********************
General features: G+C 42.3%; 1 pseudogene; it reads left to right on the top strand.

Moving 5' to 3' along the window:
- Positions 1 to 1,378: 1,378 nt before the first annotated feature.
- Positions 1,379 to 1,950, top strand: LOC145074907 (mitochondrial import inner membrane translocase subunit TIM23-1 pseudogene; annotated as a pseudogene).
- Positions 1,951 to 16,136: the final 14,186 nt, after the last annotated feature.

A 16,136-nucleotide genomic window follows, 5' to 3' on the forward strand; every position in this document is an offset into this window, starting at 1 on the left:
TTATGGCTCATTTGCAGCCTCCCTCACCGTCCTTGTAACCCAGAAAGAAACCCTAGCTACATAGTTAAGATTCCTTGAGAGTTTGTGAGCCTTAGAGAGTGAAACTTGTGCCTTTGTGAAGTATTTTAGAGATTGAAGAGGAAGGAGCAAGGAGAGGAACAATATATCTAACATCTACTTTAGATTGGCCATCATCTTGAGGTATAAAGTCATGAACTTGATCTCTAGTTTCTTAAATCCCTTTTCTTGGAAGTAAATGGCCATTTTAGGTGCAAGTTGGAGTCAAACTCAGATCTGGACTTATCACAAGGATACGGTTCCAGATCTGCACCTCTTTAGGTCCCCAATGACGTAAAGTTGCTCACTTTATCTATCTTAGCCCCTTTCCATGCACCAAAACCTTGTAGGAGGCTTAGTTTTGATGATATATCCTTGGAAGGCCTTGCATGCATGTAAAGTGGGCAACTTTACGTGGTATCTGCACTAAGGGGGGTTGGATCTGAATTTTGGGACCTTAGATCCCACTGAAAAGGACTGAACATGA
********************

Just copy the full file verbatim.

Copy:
General features: G+C 42.3%; 1 pseudogene; it reads left to right on the top strand.

Moving 5' to 3' along the window:
- Positions 1 to 1,378: 1,378 nt before the first annotated feature.
- Positions 1,379 to 1,950, top strand: LOC145074907 (mitochondrial import inner membrane translocase subunit TIM23-1 pseudogene; annotated as a pseudogene).
- Positions 1,951 to 16,136: the final 14,186 nt, after the last annotated feature.

A 16,136-nucleotide genomic window follows, 5' to 3' on the forward strand; every position in this document is an offset into this window, starting at 1 on the left:
TTATGGCTCATTTGCAGCCTCCCTCACCGTCCTTGTAACCCAGAAAGAAACCCTAGCTACATAGTTAAGATTCCTTGAGAGTTTGTGAGCCTTAGAGAGTGAAACTTGTGCCTTTGTGAAGTATTTTAGAGATTGAAGAGGAAGGAGCAAGGAGAGGAACAATATATCTAACATCTACTTTAGATTGGCCATCATCTTGAGGTATAAAGTCATGAACTTGATCTCTAGTTTCTTAAATCCCTTTTCTTGGAAGTAAATGGCCATTTTAGGTGCAAGTTGGAGTCAAACTCAGATCTGGACTTATCACAAGGATACGGTTCCAGATCTGCACCTCTTTAGGTCCCCAATGACGTAAAGTTGCTCACTTTATCTATCTTAGCCCCTTTCCATGCACCAAAACCTTGTAGGAGGCTTAGTTTTGATGATATATCCTTGGAAGGCCTTGCATGCATGTAAAGTGGGCAACTTTACGTGGTATCTGCACTAAGGGGGGTTGGATCTGAATTTTGGGACCTTAGATCCCACTGAAAAGGACTGAACATGA